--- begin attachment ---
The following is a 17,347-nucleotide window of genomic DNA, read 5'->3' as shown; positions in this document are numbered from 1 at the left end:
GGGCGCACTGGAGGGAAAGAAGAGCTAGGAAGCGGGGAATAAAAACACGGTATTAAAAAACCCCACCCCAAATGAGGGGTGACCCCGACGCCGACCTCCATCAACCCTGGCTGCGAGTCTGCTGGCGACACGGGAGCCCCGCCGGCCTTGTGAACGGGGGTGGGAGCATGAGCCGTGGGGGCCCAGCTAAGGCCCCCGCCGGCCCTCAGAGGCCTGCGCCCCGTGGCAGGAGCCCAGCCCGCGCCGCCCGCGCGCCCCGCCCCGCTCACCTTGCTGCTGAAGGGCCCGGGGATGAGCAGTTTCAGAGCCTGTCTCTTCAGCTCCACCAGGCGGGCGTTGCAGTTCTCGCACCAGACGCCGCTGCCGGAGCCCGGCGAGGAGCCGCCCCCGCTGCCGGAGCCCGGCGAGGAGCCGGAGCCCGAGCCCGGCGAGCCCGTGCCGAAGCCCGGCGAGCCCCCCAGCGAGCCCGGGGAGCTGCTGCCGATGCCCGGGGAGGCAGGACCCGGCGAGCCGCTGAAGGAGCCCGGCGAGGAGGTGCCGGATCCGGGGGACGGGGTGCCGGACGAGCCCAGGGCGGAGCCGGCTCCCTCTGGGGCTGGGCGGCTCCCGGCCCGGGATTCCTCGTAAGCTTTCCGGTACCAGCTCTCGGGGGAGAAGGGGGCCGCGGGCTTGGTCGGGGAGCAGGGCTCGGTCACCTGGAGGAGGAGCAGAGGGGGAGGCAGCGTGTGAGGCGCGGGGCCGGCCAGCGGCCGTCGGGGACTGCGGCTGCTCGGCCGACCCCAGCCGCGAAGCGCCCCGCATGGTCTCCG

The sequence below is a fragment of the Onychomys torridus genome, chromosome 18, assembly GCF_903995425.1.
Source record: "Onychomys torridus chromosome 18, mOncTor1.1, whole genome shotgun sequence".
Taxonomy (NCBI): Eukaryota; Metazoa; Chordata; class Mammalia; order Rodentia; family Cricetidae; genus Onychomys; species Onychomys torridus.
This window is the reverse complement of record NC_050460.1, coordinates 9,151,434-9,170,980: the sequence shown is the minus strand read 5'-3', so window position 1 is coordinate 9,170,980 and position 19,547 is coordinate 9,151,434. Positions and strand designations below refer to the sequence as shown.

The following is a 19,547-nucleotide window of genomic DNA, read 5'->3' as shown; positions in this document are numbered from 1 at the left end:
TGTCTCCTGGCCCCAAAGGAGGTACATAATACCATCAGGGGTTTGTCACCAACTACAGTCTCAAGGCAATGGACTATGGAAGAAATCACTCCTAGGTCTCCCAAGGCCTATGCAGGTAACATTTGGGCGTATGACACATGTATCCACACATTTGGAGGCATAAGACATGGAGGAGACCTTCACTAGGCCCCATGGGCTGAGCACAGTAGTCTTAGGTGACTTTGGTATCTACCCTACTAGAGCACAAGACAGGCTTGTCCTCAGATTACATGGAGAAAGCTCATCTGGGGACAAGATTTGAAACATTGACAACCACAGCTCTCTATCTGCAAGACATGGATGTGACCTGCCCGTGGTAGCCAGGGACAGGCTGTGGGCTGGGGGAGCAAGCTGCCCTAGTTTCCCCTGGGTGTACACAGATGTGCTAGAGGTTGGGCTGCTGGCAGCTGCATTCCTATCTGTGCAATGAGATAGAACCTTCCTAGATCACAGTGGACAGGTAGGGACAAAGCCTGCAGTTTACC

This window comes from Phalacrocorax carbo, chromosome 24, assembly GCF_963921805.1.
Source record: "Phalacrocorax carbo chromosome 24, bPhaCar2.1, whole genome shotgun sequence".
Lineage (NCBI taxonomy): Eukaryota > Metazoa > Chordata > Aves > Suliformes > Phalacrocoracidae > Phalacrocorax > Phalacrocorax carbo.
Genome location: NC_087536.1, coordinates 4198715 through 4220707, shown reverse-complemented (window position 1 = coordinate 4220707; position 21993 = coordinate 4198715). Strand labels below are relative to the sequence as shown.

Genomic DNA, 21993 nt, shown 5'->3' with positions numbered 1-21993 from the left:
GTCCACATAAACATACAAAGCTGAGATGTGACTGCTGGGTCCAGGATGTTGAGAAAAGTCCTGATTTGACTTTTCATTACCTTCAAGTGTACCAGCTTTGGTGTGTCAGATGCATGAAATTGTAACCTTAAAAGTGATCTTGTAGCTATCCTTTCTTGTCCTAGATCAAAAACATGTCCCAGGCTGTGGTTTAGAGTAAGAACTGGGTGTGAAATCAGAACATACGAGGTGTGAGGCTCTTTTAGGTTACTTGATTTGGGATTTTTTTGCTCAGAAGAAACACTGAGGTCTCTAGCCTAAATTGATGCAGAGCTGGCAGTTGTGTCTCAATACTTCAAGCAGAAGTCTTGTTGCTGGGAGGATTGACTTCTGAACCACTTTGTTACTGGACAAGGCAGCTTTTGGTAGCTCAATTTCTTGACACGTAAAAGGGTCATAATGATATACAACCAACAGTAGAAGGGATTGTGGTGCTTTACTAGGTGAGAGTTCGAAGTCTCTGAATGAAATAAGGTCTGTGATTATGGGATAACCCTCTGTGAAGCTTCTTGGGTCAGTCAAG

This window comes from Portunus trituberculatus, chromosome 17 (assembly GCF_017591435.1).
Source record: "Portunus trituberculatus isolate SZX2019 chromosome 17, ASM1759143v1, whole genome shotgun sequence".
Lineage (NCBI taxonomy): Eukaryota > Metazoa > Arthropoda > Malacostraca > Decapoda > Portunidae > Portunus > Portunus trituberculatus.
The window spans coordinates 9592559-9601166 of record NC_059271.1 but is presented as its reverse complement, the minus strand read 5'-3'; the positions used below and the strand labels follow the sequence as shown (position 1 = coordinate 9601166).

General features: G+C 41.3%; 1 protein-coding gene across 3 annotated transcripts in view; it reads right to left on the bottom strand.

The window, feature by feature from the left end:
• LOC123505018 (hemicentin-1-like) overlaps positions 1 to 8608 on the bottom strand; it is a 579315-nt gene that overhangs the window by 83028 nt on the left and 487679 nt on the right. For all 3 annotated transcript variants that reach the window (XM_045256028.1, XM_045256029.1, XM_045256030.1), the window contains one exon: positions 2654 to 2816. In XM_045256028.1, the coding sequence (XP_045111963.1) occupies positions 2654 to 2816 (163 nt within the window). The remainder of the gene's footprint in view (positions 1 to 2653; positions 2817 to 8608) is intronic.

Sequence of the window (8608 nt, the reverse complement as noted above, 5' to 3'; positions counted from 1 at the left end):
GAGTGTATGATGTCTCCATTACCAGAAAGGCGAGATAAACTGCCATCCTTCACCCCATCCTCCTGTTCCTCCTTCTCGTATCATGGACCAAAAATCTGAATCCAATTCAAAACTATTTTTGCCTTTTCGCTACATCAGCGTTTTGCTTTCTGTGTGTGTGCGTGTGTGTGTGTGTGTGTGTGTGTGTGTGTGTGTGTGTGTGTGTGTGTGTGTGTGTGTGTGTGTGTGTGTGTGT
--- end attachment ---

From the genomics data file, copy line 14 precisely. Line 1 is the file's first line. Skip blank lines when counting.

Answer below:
GTCCACATAAACATACAAAGCTGAGATGTGACTGCTGGGTCCAGGATGTTGAGAAAAGTCCTGATTTGACTTTTCATTACCTTCAAGTGTACCAGCTTTGGTGTGTCAGATGCATGAAATTGTAACCTTAAAAGTGATCTTGTAGCTATCCTTTCTTGTCCTAGATCAAAAACATGTCCCAGGCTGTGGTTTAGAGTAAGAACTGGGTGTGAAATCAGAACATACGAGGTGTGAGGCTCTTTTAGGTTACTTGATTTGGGATTTTTTTGCTCAGAAGAAACACTGAGGTCTCTAGCCTAAATTGATGCAGAGCTGGCAGTTGTGTCTCAATACTTCAAGCAGAAGTCTTGTTGCTGGGAGGATTGACTTCTGAACCACTTTGTTACTGGACAAGGCAGCTTTTGGTAGCTCAATTTCTTGACACGTAAAAGGGTCATAATGATATACAACCAACAGTAGAAGGGATTGTGGTGCTTTACTAGGTGAGAGTTCGAAGTCTCTGAATGAAATAAGGTCTGTGATTATGGGATAACCCTCTGTGAAGCTTCTTGGGTCAGTCAAG